Why does the Green Power Providers participation agreement end after 20 years?

TVA and local power companies worked together in the product development process in 2011–12 and received feedback from consumers about the length of the contract. Overall, consumers indicated that a 20-year contract term, as opposed to a longer agreement, would meet their needs. 

How were the premiums determined?

TVA looked at the incentives from several perspectives:

TVA

  • Current renewable energy credit markets
  • Purchasing emission allowances for potential renewable portfolio scenarios
  • Cost to build and own renewable resources

Customer

  • Comparison to current incentives
  • Rate of return and payback analysis

Are there ways to help pay for installations?

  • Federal tax credits (these are subtracted from the total tax liability, in contrast to a tax deduction)
    • Solar – 30 percent residential and commercial tax credit with no cap through December 31, 2016
    • Wind – Maximum system size of 100 kW, 30 percent tax credit. For systems placed in service in 2008, the maximum credit is $500 per half-kilowatt, not to exceed $4,000. There is no limit to the amount that can be claimed for systems placed in use after 2008 because the American Recovery and Reinvestment Act of 2009 removed a previous cap.
  • State tax credits – vary by state
  • Property tax credits – vary by state
  • Additional information regarding federal and state incentives is available at the Database of State Incentives for Renewable Energy (DSIRE) website.
  • $1,000 TVA incentive for eligible residential customers
  • Financing for solar installations may be available.

 

What are the technical system requirements?

  • The qualifying system must comply with all interconnection requirements established by the distributor. The system and all interconnection-related equipment must have been tested and listed by a nationally recognized testing laboratory for continuous interactive operation with an electric distribution system in compliance with:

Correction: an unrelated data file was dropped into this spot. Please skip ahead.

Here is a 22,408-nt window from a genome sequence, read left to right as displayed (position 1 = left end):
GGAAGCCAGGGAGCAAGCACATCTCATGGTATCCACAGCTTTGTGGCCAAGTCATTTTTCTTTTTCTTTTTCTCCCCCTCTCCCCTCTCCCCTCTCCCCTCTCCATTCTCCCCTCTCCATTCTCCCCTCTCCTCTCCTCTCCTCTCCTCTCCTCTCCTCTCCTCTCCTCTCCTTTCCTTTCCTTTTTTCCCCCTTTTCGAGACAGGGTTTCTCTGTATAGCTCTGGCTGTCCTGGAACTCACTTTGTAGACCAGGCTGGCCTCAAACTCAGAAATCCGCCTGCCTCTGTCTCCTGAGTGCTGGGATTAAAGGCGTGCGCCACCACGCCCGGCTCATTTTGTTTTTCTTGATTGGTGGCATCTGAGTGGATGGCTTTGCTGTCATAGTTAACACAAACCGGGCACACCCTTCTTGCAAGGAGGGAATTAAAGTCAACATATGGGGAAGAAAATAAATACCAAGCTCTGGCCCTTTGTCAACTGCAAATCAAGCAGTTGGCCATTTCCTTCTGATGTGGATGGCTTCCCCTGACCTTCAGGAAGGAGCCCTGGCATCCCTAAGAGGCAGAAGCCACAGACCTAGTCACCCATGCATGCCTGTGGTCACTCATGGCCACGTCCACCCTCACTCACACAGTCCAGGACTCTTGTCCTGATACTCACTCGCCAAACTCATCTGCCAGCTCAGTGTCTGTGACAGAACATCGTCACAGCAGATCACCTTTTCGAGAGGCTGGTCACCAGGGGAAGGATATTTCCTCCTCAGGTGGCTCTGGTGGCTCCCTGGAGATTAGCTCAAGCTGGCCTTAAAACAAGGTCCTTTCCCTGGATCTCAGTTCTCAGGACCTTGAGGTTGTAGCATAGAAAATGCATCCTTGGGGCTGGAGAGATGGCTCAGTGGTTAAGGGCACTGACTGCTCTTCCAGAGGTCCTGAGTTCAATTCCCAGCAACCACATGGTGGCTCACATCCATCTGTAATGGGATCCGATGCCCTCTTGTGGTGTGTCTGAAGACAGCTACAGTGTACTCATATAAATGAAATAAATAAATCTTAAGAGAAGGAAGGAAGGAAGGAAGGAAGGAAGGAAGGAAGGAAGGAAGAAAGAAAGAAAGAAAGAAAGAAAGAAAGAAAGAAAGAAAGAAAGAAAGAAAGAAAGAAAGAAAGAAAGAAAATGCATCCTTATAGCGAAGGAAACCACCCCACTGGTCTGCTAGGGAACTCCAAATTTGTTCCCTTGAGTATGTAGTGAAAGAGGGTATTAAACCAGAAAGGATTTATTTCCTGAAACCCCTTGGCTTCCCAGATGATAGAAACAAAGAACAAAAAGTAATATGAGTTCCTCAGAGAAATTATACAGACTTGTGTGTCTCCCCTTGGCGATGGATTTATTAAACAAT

• IEEE 1547 (Standard for Interconnecting Distributed Resources with Electric Power Systems)
    • IEEE 1547.2 (Standard Conformance Test Procedures for Equipment Interconnecting Distributed Resources with Electric Power Systems)
    • UL 1741 (Inverters, Converters, and Controllers for use in Independent Power Systems).
  • The installer or manufacturer must provide evidence of the testing and compliance with the applicable requirements. All systems must be maintained and tested on an ongoing basis in accordance with the manufacturer’s instructions, and the distributor has the right to obtain copies of the test results. • The system must be manufactured (if a packaged system) and installed in compliance with all requirements of the latest edition of the National Electric Code (American National Standards Institute/National Fire Protection Association-70). The installation must be permitted as required by law, be certified by a licensed electrician, and pass any applicable code inspections.

 

 

 

 

Renewable Standard Offer

Renewable power purchase plans with a set price, or “standard offer,” are used by some states and utilities to promote renewable energy markets. Developers of renewable projects in the TVA service area can now participate in TVA’s Renewable Standard Offer, which offers long-term contracts of up to 20 years.

Qualifying renewable projects are greater than 50 kilowatts, the upper limit of Green Power Providers, and less than or equal to 20 megawatts in size. Learn more here.

 

Local power companies participating in Green Power Providers